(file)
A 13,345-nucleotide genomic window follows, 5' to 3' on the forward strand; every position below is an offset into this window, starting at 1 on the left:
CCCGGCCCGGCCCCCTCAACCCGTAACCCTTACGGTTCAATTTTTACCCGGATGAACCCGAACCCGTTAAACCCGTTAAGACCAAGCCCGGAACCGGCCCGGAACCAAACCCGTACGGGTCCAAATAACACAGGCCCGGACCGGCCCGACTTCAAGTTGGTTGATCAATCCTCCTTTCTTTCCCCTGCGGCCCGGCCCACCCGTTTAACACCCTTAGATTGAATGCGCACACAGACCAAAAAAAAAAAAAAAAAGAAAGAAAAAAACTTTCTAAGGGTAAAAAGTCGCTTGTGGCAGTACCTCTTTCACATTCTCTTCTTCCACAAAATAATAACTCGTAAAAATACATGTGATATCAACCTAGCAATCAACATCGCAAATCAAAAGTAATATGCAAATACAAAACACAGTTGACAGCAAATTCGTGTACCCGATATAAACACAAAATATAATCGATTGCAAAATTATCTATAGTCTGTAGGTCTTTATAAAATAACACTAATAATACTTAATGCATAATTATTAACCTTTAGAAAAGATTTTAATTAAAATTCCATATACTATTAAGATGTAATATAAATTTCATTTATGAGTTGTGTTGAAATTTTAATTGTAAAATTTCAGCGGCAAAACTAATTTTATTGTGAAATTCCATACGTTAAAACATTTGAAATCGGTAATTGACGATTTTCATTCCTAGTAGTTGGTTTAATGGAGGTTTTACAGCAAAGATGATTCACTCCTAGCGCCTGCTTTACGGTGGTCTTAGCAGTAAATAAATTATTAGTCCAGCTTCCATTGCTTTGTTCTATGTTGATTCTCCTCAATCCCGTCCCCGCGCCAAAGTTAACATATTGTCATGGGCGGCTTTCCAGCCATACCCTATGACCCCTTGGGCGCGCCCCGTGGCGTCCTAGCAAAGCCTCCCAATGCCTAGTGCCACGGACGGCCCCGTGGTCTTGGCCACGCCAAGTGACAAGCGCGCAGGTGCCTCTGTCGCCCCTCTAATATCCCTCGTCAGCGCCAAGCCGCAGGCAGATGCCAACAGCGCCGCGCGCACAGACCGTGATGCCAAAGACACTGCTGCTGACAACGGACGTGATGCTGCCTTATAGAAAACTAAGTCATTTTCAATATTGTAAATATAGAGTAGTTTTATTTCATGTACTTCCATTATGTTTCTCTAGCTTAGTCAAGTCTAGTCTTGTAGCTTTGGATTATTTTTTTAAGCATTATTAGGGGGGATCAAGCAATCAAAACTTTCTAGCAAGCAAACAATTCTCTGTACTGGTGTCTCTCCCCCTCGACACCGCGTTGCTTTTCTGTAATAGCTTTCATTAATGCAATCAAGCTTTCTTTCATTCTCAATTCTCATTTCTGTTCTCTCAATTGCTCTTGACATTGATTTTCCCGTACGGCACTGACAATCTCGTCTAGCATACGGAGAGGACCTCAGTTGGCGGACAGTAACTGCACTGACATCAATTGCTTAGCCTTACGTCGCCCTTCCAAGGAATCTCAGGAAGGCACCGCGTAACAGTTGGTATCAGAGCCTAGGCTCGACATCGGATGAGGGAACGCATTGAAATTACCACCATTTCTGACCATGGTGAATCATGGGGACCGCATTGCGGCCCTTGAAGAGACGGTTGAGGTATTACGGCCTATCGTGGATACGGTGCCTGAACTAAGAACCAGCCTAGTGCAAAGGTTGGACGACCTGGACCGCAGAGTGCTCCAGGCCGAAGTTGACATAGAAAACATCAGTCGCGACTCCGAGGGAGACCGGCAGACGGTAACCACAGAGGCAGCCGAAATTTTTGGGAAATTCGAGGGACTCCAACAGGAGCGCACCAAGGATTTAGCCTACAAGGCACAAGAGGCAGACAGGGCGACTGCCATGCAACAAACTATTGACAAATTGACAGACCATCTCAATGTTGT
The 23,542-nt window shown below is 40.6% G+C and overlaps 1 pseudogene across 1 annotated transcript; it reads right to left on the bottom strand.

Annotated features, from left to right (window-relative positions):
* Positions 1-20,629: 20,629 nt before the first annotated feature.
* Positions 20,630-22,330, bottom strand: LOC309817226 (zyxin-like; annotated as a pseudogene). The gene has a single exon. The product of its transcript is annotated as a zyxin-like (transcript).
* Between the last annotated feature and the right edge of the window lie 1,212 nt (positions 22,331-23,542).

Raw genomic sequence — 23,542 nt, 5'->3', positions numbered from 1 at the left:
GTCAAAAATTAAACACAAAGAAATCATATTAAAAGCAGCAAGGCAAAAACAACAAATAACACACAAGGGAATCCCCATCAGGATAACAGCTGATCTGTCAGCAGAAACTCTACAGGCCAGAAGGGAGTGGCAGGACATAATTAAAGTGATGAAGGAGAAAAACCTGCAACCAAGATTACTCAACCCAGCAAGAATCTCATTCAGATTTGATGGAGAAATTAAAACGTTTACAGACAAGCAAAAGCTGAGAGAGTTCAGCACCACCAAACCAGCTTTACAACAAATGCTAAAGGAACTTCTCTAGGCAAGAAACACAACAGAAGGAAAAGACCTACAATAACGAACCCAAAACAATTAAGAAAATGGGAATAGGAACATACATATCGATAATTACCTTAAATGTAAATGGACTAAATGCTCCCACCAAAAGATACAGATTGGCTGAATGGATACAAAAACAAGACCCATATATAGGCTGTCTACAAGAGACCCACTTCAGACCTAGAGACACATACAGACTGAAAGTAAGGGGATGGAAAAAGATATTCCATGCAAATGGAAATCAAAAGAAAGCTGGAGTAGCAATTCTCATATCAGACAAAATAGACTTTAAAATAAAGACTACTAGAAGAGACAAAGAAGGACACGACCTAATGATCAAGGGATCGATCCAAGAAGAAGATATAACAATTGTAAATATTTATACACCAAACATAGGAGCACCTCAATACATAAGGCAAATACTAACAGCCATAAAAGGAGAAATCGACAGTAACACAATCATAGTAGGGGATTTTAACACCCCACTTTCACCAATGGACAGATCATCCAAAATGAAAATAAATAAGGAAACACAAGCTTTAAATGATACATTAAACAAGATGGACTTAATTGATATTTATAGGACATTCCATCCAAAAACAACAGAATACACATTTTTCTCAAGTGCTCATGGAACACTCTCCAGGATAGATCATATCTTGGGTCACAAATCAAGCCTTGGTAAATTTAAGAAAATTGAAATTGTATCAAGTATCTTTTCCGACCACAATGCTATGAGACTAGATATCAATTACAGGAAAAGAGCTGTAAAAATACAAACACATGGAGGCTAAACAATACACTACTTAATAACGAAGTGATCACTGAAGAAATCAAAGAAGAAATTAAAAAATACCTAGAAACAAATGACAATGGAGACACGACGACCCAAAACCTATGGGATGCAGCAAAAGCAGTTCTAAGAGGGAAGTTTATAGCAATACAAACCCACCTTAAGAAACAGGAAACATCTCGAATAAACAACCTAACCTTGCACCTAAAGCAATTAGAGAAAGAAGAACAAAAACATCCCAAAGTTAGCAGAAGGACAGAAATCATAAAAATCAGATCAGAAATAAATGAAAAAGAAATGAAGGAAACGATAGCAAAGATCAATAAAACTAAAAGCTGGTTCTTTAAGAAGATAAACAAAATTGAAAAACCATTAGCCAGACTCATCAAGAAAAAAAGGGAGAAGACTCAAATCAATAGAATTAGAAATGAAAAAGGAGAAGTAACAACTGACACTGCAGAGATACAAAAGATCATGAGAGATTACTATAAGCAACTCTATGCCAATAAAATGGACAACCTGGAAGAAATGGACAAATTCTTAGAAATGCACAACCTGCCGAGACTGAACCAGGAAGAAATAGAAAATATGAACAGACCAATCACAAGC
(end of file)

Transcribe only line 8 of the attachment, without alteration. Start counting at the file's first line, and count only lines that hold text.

Raw genomic sequence — 23,542 nt, 5'->3', positions numbered from 1 at the left: